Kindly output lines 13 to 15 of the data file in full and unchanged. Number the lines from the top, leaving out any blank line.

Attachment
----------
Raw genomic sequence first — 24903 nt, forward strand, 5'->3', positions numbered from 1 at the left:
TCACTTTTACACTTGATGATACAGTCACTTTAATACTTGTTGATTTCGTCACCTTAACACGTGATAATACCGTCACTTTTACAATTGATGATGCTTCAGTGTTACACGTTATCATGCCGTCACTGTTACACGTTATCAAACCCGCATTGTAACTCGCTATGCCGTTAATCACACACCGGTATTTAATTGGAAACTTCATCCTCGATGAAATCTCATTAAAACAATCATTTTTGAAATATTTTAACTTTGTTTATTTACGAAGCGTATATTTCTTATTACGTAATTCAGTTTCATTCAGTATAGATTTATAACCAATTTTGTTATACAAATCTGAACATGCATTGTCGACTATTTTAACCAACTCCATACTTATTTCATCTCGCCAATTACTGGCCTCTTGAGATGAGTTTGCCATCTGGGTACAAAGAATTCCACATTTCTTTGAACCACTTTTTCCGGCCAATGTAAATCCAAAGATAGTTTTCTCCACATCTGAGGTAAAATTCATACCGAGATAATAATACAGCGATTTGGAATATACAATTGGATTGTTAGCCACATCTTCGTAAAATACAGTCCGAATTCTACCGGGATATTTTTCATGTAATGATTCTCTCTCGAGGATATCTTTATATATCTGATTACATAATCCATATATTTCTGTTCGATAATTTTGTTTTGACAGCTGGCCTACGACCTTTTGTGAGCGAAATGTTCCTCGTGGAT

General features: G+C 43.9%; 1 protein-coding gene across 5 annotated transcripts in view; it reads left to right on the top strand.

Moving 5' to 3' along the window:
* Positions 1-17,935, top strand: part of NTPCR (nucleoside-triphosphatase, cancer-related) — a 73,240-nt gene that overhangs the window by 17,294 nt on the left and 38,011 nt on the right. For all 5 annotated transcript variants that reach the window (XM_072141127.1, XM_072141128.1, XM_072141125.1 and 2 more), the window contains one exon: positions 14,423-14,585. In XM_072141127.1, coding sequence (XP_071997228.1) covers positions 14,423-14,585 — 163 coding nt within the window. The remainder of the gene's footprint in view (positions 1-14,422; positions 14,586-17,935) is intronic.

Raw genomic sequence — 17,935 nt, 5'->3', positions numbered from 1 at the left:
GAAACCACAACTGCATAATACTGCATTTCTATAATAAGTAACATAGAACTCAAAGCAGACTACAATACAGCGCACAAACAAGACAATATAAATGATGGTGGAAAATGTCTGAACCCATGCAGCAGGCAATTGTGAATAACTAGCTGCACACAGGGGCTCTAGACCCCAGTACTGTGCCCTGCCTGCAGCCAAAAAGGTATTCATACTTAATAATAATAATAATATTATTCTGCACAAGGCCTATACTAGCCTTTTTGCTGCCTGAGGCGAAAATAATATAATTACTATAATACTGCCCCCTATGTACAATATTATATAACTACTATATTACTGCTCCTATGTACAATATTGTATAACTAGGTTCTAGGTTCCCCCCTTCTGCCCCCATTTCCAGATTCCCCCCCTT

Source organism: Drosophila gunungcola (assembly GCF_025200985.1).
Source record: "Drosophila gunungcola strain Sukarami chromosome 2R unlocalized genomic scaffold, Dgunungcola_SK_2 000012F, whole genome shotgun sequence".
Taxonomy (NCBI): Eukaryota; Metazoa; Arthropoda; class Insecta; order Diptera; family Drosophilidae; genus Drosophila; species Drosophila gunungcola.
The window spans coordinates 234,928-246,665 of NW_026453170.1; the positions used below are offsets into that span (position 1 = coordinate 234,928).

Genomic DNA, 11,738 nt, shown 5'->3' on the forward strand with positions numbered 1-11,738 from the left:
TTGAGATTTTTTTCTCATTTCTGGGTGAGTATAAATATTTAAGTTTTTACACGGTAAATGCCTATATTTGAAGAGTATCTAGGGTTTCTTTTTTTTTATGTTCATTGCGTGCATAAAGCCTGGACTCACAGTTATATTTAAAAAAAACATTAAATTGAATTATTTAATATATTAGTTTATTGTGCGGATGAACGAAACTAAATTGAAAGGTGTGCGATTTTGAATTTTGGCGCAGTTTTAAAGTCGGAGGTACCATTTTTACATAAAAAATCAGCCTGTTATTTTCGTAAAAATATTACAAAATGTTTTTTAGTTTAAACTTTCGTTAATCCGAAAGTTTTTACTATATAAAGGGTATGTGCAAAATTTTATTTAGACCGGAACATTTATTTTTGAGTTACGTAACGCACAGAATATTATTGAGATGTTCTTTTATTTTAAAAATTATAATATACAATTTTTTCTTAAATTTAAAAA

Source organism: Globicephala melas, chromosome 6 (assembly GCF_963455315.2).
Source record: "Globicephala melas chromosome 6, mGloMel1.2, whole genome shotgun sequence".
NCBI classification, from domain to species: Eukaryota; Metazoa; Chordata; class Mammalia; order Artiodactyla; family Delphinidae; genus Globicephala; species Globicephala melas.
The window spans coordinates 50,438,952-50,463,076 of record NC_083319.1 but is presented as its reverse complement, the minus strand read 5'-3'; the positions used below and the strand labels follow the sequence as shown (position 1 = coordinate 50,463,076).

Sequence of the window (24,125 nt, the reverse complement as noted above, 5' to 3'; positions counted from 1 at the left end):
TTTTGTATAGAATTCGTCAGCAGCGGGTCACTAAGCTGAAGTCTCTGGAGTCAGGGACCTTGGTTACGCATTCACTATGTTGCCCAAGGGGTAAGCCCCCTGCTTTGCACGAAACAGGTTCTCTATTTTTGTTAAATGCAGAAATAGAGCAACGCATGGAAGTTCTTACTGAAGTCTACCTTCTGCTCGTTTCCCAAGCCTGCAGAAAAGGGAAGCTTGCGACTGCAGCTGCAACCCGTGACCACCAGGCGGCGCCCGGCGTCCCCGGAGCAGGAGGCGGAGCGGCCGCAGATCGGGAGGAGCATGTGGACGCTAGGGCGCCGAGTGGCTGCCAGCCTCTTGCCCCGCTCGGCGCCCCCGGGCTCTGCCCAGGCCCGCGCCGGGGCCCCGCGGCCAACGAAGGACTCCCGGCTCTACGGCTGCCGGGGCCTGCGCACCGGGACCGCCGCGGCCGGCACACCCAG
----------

TTGAGATTTTTTTCTCATTTCTGGGTGAGTATAAATATTTAAGTTTTTACACGGTAAATGCCTATATTTGAAGAGTATCTAGGGTTTCTTTTTTTTTATGTTCATTGCGTGCATAAAGCCTGGACTCACAGTTATATTTAAAAAAAACATTAAATTGAATTATTTAATATATTAGTTTATTGTGCGGATGAACGAAACTAAATTGAAAGGTGTGCGATTTTGAATTTTGGCGCAGTTTTAAAGTCGGAGGTACCATTTTTACATAAAAAATCAGCCTGTTATTTTCGTAAAAATATTACAAAATGTTTTTTAGTTTAAACTTTCGTTAATCCGAAAGTTTTTACTATATAAAGGGTATGTGCAAAATTTTATTTAGACCGGAACATTTATTTTTGAGTTACGTAACGCACAGAATATTATTGAGATGTTCTTTTATTTTAAAAATTATAATATACAATTTTTTCTTAAATTTAAAAA

Source organism: Globicephala melas, chromosome 6 (assembly GCF_963455315.2).
Source record: "Globicephala melas chromosome 6, mGloMel1.2, whole genome shotgun sequence".